Testing and Modular Front-End Introducing WebGL
Transcript from the "Introducing WebGL" Lesson
>> So we can switch gears completely now, talk about other things you can do on the web. Like, for example, WebGL. WebGL is very interesting because actually a lot of this architecture that we were just doing. This kind of Redux architecture was discovered a long, long time ago when people were building computer graphics and OpenGL and predecessors to it even.
[00:00:25] So the really interesting thing though is now we have, we've come full circle and we have support for doing graphics programming in web page. Just like in building front end applications now, you have to do things that are very similar like managing state and bring about how your graphics pipeline is going to be built on screen.
[00:00:56] What you do have to worry even more about than you do in most kinds of front end dev. Is that if you want your simulation to run smoothly, you only have about 16 or 17 milliseconds to do everything that you want to do in a single frame. So anything that you want to draw has to happen in this very short period of time, because it's going to be happen every single time you need to draw a new frame.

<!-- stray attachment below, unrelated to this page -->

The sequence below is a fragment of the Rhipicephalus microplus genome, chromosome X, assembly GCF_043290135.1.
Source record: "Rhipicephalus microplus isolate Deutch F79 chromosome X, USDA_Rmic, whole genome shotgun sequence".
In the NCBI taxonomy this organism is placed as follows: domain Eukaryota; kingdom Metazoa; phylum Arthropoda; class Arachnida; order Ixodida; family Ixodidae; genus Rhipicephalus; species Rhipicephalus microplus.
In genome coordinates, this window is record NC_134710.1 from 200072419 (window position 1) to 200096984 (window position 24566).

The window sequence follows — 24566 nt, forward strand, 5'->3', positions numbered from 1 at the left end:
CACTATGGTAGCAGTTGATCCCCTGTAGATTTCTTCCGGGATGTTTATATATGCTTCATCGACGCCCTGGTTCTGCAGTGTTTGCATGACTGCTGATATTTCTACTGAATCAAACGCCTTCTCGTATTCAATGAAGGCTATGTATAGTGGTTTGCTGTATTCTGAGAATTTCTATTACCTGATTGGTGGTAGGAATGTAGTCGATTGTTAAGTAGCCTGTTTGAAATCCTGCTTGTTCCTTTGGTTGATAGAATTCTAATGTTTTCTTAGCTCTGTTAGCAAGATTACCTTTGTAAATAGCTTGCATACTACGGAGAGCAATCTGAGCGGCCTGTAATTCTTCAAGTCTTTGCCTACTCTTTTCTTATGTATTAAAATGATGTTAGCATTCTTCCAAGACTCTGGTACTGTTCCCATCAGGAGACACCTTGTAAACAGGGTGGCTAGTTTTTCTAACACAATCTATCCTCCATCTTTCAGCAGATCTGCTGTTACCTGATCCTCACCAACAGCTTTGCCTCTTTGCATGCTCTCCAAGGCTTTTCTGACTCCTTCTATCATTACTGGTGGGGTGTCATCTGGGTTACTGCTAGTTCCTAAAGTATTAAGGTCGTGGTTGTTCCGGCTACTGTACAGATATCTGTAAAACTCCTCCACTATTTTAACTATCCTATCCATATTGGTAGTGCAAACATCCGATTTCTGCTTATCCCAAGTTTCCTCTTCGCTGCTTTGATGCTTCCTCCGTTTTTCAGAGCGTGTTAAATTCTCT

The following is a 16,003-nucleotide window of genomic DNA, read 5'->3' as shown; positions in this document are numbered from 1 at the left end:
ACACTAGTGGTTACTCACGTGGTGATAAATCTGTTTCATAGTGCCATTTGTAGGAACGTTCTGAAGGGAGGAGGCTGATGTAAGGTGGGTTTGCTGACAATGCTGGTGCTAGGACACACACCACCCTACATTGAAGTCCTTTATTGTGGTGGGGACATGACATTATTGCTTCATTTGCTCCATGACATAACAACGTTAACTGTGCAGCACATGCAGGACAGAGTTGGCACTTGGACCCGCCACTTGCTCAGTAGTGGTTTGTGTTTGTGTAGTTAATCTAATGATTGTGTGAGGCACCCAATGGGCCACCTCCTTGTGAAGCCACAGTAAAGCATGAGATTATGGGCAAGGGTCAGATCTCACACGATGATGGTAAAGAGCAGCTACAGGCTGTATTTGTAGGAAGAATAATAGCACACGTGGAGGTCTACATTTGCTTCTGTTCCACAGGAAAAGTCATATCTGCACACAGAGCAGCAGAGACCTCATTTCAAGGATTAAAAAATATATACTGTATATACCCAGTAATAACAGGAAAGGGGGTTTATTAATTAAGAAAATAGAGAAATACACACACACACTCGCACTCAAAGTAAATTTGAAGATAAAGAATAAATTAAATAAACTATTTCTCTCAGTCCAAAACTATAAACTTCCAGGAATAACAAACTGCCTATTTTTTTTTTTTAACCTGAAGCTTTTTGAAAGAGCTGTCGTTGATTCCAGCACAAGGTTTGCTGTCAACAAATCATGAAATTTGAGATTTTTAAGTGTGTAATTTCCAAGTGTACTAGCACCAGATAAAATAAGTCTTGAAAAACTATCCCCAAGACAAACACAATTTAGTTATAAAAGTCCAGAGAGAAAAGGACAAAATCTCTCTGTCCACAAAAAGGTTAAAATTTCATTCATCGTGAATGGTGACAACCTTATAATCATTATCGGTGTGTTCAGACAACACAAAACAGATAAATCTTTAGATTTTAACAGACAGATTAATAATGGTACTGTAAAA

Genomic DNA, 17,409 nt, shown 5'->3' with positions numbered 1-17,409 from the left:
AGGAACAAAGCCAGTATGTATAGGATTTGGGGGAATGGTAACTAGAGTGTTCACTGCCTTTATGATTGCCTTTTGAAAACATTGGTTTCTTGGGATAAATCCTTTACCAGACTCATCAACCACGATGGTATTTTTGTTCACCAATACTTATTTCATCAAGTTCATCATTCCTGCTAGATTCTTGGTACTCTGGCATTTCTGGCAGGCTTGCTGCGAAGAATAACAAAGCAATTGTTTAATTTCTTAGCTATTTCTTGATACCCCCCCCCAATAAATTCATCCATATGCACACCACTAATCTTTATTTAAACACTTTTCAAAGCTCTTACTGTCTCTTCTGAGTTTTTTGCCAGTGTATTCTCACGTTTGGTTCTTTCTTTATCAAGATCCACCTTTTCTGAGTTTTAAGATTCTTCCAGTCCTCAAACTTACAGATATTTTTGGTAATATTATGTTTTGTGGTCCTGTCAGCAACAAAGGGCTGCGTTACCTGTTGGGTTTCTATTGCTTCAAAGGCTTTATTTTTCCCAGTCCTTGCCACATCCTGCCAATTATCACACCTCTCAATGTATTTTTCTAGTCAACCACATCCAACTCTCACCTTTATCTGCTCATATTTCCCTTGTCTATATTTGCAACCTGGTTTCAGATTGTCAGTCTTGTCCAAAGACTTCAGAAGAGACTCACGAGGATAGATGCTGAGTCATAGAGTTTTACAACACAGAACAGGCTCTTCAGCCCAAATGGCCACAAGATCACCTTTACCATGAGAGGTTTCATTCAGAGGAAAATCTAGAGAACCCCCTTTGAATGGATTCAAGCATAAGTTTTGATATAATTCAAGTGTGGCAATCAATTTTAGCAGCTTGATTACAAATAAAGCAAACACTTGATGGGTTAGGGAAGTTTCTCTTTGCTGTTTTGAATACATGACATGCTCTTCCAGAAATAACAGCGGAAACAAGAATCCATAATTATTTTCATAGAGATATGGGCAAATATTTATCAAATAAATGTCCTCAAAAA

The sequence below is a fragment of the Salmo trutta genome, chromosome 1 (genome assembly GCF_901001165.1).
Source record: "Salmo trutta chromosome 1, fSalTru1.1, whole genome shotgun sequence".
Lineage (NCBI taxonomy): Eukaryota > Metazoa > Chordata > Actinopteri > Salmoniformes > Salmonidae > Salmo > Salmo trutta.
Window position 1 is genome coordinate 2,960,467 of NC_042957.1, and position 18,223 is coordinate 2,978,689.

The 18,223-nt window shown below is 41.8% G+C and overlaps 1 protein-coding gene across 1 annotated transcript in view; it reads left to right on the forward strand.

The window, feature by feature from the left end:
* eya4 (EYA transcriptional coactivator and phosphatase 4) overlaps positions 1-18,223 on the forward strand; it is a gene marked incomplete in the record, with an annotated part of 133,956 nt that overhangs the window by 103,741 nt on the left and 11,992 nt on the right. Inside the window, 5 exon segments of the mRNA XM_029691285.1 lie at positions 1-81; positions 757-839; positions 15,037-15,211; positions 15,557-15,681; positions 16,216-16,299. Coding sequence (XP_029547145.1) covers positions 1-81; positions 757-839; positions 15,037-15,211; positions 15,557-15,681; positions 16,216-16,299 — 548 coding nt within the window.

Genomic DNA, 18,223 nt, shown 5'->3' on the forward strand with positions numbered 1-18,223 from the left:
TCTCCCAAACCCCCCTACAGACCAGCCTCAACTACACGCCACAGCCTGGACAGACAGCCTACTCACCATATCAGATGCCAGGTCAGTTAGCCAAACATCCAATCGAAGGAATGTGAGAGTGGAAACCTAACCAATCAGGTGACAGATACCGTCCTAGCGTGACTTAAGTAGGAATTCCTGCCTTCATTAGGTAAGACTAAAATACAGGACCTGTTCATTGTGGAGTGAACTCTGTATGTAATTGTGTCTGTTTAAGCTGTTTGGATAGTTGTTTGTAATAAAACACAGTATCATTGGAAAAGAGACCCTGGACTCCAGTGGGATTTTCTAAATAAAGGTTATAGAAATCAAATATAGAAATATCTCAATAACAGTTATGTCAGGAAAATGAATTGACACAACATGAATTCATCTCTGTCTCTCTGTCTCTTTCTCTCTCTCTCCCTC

[00:01:24] So you really want to avoid things in WebGL, that we kind of take for granted in a lot of other places in programming, like doing allocations. So for example, in your draw function, you don't want to be like allocating a new array every single time, because that's gonna end up in the garbage collector.
[00:01:49] What you can do instead, is you defined things at the top scope. And which sounds really messy and wrong, but it's actually fine. It's a very pragmatic trade off you have to make, if you want things to run really fast. You define things at the top scope that, and you sort of just work with those objects, like manipulate those objects.
[00:02:10] It's a lot. It's even more stateful, and even less immutable. But performance is messy like that sometimes, so.